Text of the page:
Hood Interns Make Virtual Exhibitions

News subtitle

The museum renovation is a chance for students to learn skills in a new space—online.

three female students standing together among an art installation of lit up globes
Hood interns, from left, Madeline Thompson ’17, Jessica King Fredel ’17, and Alison Guh ’17 attend a weekly meeting with museum staff at the Hood Downtown Exhibition Space on Main Street in Hanover. 

The Hood Museum of Art may be closed for expansion and renovation, but this year’s group of Hood interns are still being immersed in how an academic museum works, say Madeline Thompson ’17 and Alison Guh ’17, two of the five interns completing the program this spring.

The Hood’s internship program has long been the signature opportunity for undergraduates interested in hands-on experience in the workings of an academic museum. For a full year, the students gain curatorial skills, develop educational programming, and learn about public relations—and get to explore the collections to curate their own small “Space for Dialogue” exhibition.

This year has been a little different. With no physical exhibition space for students, and with the majority of the Hood’s 65,000 objects in storage off-site, the museum has partnered with the Digital Arts, Leadership, and Innovation (DALI) Lab to work with interns to develop Space for Dialogue Projects in virtual space, on the web.

The idea came out of a conversation between DALI Executive Director Lorie Loeb and John Stomberg, the Virginia Rice Kelsey 1961s Director of the Hood Museum, says Amelia Kahl, the associate curator of academic programming, who coordinates the intern program. The project was generously supported by a gift from Judy and Neil Smiley ’82.

“The interns are still using Hood objects as the primary focus of their exhibition, just as they would if they were working in the physical museum space, but instead of making curatorial decisions about a physical space, they’re making curatorial decisions about a virtual space—a website,” says Kahl. “So it opens up a range of possibilities for the art they can use.”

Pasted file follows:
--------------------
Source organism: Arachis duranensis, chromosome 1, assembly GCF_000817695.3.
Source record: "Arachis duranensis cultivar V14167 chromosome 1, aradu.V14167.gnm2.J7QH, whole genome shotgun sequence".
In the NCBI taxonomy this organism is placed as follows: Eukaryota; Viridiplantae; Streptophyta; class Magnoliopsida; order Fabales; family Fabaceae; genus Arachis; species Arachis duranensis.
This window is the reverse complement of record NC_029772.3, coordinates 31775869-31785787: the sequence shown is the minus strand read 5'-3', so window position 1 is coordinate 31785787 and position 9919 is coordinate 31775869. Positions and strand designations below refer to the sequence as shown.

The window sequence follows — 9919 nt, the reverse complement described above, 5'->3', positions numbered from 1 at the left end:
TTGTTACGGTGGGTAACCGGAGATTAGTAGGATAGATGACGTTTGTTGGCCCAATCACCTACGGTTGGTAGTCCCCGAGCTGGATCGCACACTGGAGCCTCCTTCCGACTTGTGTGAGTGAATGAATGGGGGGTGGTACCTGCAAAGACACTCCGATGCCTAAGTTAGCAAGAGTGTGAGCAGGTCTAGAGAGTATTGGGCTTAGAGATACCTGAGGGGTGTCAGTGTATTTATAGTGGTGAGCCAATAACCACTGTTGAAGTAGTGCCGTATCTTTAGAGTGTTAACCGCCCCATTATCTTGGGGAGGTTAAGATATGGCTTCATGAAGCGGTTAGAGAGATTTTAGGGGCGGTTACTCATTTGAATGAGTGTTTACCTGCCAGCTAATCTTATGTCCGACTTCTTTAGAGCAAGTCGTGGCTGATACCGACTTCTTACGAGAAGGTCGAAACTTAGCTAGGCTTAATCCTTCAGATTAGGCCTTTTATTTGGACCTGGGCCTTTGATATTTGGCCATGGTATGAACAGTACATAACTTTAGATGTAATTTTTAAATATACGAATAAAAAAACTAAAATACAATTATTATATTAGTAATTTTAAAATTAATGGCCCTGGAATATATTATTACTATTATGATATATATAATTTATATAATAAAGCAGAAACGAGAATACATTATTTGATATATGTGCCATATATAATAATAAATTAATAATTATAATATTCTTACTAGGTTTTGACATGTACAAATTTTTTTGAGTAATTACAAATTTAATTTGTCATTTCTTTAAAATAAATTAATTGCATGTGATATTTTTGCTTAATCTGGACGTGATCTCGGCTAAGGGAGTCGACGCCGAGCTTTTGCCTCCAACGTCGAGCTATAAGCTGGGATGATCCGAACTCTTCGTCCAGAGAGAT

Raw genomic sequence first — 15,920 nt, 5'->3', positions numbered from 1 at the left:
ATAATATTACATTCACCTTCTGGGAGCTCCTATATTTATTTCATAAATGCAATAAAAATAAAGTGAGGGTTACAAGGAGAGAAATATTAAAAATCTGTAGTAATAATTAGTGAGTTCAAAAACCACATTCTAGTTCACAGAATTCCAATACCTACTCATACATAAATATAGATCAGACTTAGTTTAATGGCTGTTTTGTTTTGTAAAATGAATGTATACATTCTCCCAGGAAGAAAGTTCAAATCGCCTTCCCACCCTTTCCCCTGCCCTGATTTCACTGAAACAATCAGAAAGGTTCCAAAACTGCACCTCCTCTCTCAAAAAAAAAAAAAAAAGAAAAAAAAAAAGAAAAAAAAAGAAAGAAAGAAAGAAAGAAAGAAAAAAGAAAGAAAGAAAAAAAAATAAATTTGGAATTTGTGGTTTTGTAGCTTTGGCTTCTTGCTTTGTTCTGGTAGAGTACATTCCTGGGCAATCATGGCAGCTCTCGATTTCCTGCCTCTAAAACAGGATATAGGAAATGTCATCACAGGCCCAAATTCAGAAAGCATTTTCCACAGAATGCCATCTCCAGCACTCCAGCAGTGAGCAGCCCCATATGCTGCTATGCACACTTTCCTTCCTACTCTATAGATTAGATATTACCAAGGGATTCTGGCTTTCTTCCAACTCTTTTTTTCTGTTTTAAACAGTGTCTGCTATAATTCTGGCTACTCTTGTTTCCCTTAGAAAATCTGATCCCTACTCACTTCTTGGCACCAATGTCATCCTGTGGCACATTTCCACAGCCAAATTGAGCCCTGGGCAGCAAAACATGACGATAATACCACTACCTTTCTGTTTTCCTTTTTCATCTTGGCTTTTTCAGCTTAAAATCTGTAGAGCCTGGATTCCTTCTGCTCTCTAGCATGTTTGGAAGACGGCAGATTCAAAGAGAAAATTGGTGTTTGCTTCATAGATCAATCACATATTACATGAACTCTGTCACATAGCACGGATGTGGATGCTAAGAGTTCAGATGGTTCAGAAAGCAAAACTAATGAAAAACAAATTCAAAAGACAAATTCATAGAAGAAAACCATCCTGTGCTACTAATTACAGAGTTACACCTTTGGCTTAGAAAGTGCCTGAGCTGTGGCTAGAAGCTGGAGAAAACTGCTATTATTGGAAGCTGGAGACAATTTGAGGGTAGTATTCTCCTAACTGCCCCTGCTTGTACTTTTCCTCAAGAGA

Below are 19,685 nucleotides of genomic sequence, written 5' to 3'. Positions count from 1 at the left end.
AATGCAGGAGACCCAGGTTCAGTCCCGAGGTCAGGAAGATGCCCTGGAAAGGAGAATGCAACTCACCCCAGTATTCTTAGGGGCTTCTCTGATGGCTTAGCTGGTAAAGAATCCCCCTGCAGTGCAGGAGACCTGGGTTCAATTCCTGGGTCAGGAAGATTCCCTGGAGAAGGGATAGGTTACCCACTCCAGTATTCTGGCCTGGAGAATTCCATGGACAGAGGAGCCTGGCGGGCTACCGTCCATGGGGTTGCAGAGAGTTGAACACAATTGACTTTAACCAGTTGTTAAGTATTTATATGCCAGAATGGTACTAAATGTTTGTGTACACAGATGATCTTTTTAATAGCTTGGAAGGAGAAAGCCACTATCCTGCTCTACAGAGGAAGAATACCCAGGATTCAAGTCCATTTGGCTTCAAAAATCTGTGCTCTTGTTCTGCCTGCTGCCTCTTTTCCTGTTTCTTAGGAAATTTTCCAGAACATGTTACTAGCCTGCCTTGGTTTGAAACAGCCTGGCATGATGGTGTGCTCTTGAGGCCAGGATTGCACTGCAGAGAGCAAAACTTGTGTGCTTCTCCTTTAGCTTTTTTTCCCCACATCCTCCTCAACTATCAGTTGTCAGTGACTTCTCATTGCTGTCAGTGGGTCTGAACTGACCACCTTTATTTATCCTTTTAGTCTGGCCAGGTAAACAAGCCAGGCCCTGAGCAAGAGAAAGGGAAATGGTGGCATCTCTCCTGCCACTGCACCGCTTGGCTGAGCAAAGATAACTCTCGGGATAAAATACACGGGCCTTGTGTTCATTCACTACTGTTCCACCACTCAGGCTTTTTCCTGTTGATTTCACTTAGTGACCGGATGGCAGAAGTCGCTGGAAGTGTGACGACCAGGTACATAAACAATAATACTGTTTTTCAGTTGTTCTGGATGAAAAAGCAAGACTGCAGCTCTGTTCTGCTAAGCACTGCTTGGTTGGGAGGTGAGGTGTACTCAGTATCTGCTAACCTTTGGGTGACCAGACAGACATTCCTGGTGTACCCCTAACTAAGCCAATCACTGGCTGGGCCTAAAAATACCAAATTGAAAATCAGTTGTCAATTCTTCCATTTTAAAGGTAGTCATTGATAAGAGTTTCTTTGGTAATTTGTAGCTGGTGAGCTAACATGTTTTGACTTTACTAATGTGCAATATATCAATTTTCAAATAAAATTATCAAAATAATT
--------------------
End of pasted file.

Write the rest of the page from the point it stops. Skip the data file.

For example, for her virtual Space for Dialogue project, Thompson, an art history major and education minor from Winchester, Mass., is using a number of large public sculptures to illustrate her theme: balance.

“I am interested in how sculpture functions in a public space like a campus,” Thompson says, “so I’ve used this opportunity to present three public works that would not be possible to display in an actual Space for Dialogue in the museum”—including Richard Serra’s Two-Plate Prop in the Hopkins Center for the Arts; Ellsworth Kelly’s colorful Dartmouth Panels, installed on the side of the Hopkins Center facing the Black Family Visual Arts Center; and Joel Shapiro’s untitled bronze sculpture, which temporarily stands in the Maffei Arts Plaza. (It will be permanently installed in the front of the Hood when the museum reopens.)

“It has been exciting to feel so open and free to explore what we want,” says Thompson, “Everybody’s learning from this, and it’s such an experiment, so there’s a lot of freedom, and the staff are supporting us in whatever we want to do, and taking a big leap with the DALI Lab and the digital aspect of it.”

Guh, a double major in art history and psychology, says she appreciates how a virtual exhibition can create a rich experience for viewers. Her project focuses on how the self translates into artists’ work, including a painting by French artist Yves Klein called Blue Monochrome Sponge Relief (RE24).